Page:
Forum for Science, Industry and Business

Sponsored by:     3M 
Search our Site:

 

OU physicists part of international collaboration leading to discovery of Higgs boson

06.07.2012
University of Oklahoma high-energy physicists were among the 1,700 U.S. scientists from 89 American universities who collaborated on the international effort in the search for the Higgs boson. Results announced this week from CERN indicate discovery of a new particle consistent with the Higgs boson.

Professors Patrick Skubic, Mike Strauss, Brad Abbott and Phillip Gutierrez, OU College of Arts and Sciences, Homer L. Dodge Department of Physics and Astronomy, work on projects at both Fermilab and CERN. The group concurs the discovery of the Higgs is one of the most important results produced from the international collaboration. The Higgs is the missing piece of the puzzle—it is the one particle that validates and completes what is known in particle physics as the Standard Model.

"We are trying to understand nature by answering some of the most fundamental questions of the universe," says Strauss. "What are the most basic building blocks of the universe? How did the universe begin? If you don't understand nature today, you won't have technological advances tomorrow. Semi-conductors are a very good example of this," Strauss remarks.

"Along the way, scientists make discoveries that result in major technological advances. In order to discover these things, we often have to develop new technologies, such as high-speed electronics," says Abbott. "A part of the OU supercomputer is used to analyze data from the Atlas project at CERN."

"Another important note, OU scientists helped to build parts of the detector used at CERN and some assembly of detector parts was done in Oklahoma City. Oklahomans played an important role in the discovery of the Higgs boson," according to Skubic.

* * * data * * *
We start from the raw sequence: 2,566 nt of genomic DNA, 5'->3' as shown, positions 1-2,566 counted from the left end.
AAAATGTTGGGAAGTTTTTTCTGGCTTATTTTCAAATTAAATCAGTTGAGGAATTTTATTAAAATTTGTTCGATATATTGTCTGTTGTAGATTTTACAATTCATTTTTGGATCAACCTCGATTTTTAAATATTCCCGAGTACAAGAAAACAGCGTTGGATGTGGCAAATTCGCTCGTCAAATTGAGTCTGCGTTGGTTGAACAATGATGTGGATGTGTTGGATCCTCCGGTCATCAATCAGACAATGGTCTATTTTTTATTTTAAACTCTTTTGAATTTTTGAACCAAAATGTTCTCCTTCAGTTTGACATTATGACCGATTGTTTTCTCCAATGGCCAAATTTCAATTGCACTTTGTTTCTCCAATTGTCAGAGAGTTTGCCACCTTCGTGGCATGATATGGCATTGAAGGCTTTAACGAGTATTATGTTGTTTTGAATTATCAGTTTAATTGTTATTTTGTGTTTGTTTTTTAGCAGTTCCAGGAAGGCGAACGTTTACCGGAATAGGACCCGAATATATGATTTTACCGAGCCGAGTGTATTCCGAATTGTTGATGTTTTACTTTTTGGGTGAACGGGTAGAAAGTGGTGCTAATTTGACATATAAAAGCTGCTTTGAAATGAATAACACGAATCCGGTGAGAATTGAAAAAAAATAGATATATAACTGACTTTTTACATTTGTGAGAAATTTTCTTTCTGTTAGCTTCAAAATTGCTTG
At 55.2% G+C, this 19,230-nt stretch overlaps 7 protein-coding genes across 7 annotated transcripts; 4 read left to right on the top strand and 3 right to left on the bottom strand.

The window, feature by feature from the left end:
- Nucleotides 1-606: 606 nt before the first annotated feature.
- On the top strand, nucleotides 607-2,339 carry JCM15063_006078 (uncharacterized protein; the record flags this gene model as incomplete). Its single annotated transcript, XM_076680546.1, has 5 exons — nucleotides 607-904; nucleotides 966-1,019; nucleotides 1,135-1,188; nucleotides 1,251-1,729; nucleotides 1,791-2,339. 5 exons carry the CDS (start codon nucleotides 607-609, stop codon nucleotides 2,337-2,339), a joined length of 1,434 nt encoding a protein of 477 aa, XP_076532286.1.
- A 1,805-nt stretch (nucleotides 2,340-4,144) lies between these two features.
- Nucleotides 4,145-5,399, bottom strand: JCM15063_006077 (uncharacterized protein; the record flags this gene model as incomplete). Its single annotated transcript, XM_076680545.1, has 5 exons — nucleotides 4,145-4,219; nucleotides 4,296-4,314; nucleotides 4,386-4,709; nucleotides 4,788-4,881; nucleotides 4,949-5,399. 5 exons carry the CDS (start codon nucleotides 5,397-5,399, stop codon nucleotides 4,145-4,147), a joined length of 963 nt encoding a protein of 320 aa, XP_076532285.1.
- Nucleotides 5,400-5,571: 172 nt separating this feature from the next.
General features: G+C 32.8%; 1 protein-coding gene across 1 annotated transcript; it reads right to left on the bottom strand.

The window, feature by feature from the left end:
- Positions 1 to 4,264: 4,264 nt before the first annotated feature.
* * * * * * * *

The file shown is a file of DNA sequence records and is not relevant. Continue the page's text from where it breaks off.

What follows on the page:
Gutierrez explained the differences in how the data is collected at Fermilab and CERN. Fermilab collected data from 2001 to 2011 and ran experiments at a much lower energy than CERN. The other difference is that CERN looks at the decay of the Higgs particle to photons and Fermilab looks at its decay to b-quarks. Fermilab's approach is more direct while CERN's approach is more indirect; however, the two complement each other.

Data collected and analyzed at 5 sigma indicated the discovery of a new particle, but CERN cautioned that further analysis is needed to determine if the particle has the properties of the Higgs. Gutierrez says additional data will be collected and analyzed and samples will have to be extracted to see how the particles decay. The Higgs boson decays immediately after production. So, reconstructing the Higgs in the various decay modes is critical for verification.

Scientists will look at the mass of the particle to determine if it is consistent or inconsistent with the Standard Model. If it is inconsistent, Gutierrez says OU theorist Howard Baer or Chung Kao will be consulted to try to explain the inconsistency. According to Baer, "Finding the Higgs is only the tip of the iceberg. It raises a lot of questions, but we are closing the book on one chapter and opening the door to another chapter in the world of particle physics."

Funding for the U.S. projects comes from the U.S. Department of Energy and the National Science Foundation. For more information about the OU High-Energy Physics group, visit www.nhn.ou.edu.

Jana Smith | EurekAlert!
Further information:
http://www.ou.edu
http://www.nhn.ou.edu

Further reports about: CERN Fermilab Higgs boson Higgs particle building block particle physics

More articles from Physics and Astronomy: